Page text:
Panic (2014), a 3D stereoscopic video projection, color, sound, 90 minutes, by artist Louis-Philippe Scoufaras is an evocation of the god Pan, shot on Mount Sodom, Israel, in August 2014; the intensity of the conflictual situation in Gaza (panikon deima) is to be reflected in this film. In the middle of the deserted salt mountains overlooking the Dead Sea, two bearded naked men reenact Pan Copulating with a Goat, the infamous polished marble sculpture found in the Villa of Papyri, in Herculaneum.

On show at Akademie Schloss Solitude as part of »The Trilogy of Terror« starting March 10, 2016

Despite their passionate struggle, the expressionless faces of the actors and choreographed coition rhythmed by statuesque pauses reveal the reenactment and re-appropriation of mythology by the artist – a critical stance toward a pervasive political and theological practice. Pan is here summoned as a dual symbol of lasciviousness and war-strategic function to induce uncontrollable fear – panic.
In a paradoxical age of oppression or neo-liberal commercialization through pornography, this film dignifies a timeless form of human bonding, an emotional attempt to represent the indicible nature of physical communication.

An interview with Pan & goat

CH: The scene in the film Panic entails you having sex for 90 minutes in the middle of the deserted salt mountains in the light of the rising sun. How did you find the experience?

Goat: An incredibly moving experience. It has fractured my life into before that experience and after.

Pan: It was like everything that tends towards activities conditioned by modern life in a design ensuring a long and troubled economy: crafts turning into wage labor, the aesthetics of musical repetition, variation of pattern, getting lost in the repetition of a specific act whose meaning fades shot after shot. It also represents the possibility for a trance of emancipation from the self. But it also expresses abstraction, the seductive perfection of logic and of the cycle, as opposed to choosing the body. Nevertheless, a shameful quest of humanity, more subtle than words, emerges in the process in the mutual support of two bodies fleeing complacent self-awareness. This link is expressed here through compassion rather than the pursuit of pleasure.

CH: How do you feel when you watch the film?

Goat: I feel proud, changed, honored, political, calm, engaged.

Pan: I feel a lot of hope. The cycle of our rhythm as performers could only continue because of our self-support, and because the sun rising on two sodomites didn’t destroy them.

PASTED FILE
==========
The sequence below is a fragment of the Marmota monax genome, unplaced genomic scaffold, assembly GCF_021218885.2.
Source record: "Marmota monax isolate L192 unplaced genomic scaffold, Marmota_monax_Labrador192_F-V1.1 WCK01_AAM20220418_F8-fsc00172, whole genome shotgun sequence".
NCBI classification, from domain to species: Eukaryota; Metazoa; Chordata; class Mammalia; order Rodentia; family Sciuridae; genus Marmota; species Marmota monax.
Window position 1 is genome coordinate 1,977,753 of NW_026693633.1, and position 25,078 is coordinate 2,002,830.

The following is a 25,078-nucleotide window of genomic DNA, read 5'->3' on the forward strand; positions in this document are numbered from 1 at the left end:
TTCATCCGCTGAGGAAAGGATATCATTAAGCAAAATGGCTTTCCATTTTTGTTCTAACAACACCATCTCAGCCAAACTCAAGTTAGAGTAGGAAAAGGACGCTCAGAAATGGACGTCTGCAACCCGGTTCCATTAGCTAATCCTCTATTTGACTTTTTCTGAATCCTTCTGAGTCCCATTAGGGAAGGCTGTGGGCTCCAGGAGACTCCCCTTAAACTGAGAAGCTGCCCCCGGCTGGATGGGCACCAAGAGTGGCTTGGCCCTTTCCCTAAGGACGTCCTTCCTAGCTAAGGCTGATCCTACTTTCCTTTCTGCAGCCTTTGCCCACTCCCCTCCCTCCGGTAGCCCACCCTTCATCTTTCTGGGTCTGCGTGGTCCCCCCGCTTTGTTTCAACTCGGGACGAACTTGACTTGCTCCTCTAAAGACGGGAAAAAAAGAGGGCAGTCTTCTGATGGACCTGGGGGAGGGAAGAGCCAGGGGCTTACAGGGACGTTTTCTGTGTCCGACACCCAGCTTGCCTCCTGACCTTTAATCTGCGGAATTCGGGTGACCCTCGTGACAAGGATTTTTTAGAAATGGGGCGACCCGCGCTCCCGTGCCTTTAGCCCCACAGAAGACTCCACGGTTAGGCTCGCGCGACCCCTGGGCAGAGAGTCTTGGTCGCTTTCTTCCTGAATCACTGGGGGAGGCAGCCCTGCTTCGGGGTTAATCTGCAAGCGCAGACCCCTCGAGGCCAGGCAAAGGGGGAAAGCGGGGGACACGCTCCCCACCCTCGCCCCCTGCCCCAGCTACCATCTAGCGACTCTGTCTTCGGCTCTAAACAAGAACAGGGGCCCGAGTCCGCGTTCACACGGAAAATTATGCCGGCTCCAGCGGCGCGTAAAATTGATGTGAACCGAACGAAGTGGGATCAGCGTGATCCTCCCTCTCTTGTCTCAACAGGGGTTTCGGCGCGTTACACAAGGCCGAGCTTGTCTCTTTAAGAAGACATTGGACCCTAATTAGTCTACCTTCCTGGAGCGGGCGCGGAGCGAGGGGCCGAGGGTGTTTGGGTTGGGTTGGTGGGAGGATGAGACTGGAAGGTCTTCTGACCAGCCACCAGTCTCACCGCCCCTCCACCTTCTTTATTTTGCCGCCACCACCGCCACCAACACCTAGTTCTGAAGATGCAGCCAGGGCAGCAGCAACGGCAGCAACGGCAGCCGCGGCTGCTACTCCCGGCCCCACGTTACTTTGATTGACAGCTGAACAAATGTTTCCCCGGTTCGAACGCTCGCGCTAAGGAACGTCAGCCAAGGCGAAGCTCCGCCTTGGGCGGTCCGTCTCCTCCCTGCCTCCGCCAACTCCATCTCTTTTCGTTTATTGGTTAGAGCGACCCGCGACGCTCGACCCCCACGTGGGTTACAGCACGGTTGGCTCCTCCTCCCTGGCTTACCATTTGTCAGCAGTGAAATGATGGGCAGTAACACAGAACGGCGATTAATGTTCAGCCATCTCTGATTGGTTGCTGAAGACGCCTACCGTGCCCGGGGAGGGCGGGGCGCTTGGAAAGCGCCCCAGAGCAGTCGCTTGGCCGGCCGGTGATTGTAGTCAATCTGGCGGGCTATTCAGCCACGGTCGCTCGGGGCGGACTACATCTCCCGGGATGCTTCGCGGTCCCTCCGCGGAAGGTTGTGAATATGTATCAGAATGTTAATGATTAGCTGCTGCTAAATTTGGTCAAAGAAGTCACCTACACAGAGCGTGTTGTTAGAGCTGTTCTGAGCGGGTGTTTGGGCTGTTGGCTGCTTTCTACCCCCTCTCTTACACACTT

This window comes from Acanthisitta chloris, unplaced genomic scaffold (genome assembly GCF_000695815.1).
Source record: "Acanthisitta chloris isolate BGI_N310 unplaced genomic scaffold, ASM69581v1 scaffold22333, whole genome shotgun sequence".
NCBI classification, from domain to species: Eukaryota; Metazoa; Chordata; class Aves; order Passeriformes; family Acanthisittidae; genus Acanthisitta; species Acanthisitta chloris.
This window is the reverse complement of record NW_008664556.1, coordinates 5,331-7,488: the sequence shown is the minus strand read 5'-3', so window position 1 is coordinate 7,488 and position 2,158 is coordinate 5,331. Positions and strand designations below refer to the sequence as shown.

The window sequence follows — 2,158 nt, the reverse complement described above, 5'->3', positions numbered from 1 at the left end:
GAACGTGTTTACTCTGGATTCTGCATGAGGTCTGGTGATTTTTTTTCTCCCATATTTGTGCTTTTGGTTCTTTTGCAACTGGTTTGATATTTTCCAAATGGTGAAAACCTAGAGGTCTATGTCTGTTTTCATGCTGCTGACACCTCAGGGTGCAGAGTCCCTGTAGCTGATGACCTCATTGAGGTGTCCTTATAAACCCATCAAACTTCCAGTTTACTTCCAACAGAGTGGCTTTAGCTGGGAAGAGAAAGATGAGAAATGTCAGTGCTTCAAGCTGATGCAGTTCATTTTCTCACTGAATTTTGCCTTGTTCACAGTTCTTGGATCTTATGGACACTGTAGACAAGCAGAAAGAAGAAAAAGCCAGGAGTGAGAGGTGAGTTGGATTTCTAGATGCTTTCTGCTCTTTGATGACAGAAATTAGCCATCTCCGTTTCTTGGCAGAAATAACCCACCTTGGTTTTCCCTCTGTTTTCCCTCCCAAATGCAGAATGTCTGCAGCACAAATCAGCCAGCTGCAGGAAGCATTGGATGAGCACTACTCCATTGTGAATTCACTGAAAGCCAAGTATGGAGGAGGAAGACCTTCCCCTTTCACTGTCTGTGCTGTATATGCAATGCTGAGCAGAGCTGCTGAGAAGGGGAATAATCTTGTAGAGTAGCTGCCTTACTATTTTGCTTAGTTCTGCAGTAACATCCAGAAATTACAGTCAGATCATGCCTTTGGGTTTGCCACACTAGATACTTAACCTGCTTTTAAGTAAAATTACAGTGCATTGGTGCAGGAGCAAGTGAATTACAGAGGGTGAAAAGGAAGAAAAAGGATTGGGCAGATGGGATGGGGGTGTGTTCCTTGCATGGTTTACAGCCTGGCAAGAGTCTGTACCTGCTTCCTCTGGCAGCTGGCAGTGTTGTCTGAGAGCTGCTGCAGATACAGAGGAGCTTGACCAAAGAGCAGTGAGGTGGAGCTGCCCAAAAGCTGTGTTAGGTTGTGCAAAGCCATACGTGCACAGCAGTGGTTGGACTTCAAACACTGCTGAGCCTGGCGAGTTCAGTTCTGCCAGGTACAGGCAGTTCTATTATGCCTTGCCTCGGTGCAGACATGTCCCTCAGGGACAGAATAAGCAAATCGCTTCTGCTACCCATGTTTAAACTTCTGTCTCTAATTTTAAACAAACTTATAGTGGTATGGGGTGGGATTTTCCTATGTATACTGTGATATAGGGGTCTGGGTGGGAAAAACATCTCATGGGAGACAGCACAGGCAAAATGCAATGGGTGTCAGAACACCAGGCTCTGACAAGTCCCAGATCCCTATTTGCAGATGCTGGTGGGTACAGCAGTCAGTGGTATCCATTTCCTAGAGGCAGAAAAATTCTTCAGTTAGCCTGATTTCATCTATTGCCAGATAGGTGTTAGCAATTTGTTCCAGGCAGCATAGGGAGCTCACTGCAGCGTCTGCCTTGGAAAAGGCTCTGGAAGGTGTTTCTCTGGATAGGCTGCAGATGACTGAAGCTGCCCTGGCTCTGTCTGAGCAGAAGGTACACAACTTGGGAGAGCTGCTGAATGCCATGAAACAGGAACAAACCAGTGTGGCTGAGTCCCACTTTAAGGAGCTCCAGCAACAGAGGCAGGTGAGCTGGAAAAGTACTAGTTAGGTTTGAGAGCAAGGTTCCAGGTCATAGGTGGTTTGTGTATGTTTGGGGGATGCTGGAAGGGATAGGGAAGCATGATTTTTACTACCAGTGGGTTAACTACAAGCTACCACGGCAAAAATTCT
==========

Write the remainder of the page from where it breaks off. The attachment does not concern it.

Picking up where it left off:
CH: Did you study the history of the characters and the statue to perform your roles? How would you describe your role as a goat?

Goat: Yes. The artist informed us of the history and I did further research; it’s important to the work, so I was active in finding out all I could. I have always been fascinated, by both Pan and goats. I did do goat research for the role by going to see live goats, moving like a goat, acting like a goat and its all very natural to me, which I guess is why I was chosen. They are quite strange creatures

CH: Pan is the god of nature and the forest. He protects animals, but is also feared. The word »panic«, which is also the title of the film, derives from his name. – Did the ambivalent nature of this character play any role in your performance?

Pan: Not at all. My goal was to portray the sculpture, which is somehow the opposite of »panic« and what Pan represents.

CH: The film also reflects on the intense conflict in Gaza in August, 2014, as it takes place on Mount Sodom, Israel. What role did this play for you?

Goat: The context means so much to me and was one of the reasons for partaking. It’s important to engage with politics in art and life. It’s a form of communication, and I felt that it was my part to play in opening a dialog about the history of religion, the holy land and the current conflict in Israel. The choice to go was not lightly made by any of the people involved.

Pan: I wanted to avoid the question because it’s not my story. Of course, I felt sadness and nervousness being in Jerusalem, where we stayed, seeing people building abstractions to consider the reality of their humanity. Every word was about justification. The desert was actually for me a place of retreat, without any humanity, without history, nothing but sand, silence, sky and stars. I didn’t feel like I was in any country at all on Mount Sodom.

CH: An intimacy shown in the film between you is probably not so easy to have: Are you a couple?

Goat: What a shit question! I think that’s a ridiculously archaic angle to take on intimacy. Get enlightened, open your heart, mind and body to people and intimacy can be achieved in a handshake. Grow, people, evolve now and the world will be a better place with less conflict and hatred.

Pan: What do you think?

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